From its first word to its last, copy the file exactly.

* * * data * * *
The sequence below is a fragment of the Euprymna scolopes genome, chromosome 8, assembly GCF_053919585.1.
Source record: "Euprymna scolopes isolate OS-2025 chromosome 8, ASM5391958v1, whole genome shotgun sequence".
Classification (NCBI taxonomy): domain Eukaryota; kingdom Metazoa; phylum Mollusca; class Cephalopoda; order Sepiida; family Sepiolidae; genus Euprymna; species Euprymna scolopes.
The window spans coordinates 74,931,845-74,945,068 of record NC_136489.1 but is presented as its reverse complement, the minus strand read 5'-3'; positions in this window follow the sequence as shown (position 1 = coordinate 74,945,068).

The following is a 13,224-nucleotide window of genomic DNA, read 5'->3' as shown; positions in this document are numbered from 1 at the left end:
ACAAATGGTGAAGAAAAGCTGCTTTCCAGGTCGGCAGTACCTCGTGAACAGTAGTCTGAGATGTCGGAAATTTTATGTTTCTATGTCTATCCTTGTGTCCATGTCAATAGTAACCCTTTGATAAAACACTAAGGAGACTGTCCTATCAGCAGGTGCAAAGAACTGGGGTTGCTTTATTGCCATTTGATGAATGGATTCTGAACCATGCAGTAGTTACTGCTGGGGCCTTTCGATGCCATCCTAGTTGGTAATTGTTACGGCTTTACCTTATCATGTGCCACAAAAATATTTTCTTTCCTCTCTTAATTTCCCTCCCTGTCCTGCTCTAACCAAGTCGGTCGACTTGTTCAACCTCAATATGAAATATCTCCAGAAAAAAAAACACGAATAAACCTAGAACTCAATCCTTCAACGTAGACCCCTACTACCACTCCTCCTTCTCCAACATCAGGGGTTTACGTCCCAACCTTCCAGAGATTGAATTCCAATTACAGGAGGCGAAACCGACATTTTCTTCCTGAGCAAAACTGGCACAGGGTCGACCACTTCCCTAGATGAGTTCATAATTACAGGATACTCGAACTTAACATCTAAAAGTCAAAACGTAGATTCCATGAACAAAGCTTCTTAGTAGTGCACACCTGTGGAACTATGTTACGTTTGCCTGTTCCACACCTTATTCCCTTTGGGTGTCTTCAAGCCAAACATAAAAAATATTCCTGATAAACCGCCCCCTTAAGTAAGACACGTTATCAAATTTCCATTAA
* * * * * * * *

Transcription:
The sequence below is a fragment of the Euprymna scolopes genome, chromosome 8, assembly GCF_053919585.1.
Source record: "Euprymna scolopes isolate OS-2025 chromosome 8, ASM5391958v1, whole genome shotgun sequence".
Classification (NCBI taxonomy): domain Eukaryota; kingdom Metazoa; phylum Mollusca; class Cephalopoda; order Sepiida; family Sepiolidae; genus Euprymna; species Euprymna scolopes.
The window spans coordinates 74,931,845-74,945,068 of record NC_136489.1 but is presented as its reverse complement, the minus strand read 5'-3'; positions in this window follow the sequence as shown (position 1 = coordinate 74,945,068).

The following is a 13,224-nucleotide window of genomic DNA, read 5'->3' as shown; positions in this document are numbered from 1 at the left end:
ACAAATGGTGAAGAAAAGCTGCTTTCCAGGTCGGCAGTACCTCGTGAACAGTAGTCTGAGATGTCGGAAATTTTATGTTTCTATGTCTATCCTTGTGTCCATGTCAATAGTAACCCTTTGATAAAACACTAAGGAGACTGTCCTATCAGCAGGTGCAAAGAACTGGGGTTGCTTTATTGCCATTTGATGAATGGATTCTGAACCATGCAGTAGTTACTGCTGGGGCCTTTCGATGCCATCCTAGTTGGTAATTGTTACGGCTTTACCTTATCATGTGCCACAAAAATATTTTCTTTCCTCTCTTAATTTCCCTCCCTGTCCTGCTCTAACCAAGTCGGTCGACTTGTTCAACCTCAATATGAAATATCTCCAGAAAAAAAAACACGAATAAACCTAGAACTCAATCCTTCAACGTAGACCCCTACTACCACTCCTCCTTCTCCAACATCAGGGGTTTACGTCCCAACCTTCCAGAGATTGAATTCCAATTACAGGAGGCGAAACCGACATTTTCTTCCTGAGCAAAACTGGCACAGGGTCGACCACTTCCCTAGATGAGTTCATAATTACAGGATACTCGAACTTAACATCTAAAAGTCAAAACGTAGATTCCATGAACAAAGCTTCTTAGTAGTGCACACCTGTGGAACTATGTTACGTTTGCCTGTTCCACACCTTATTCCCTTTGGGTGTCTTCAAGCCAAACATAAAAAATATTCCTGATAAACCGCCCCCTTAAGTAAGACACGTTATCAAATTTCCATTAA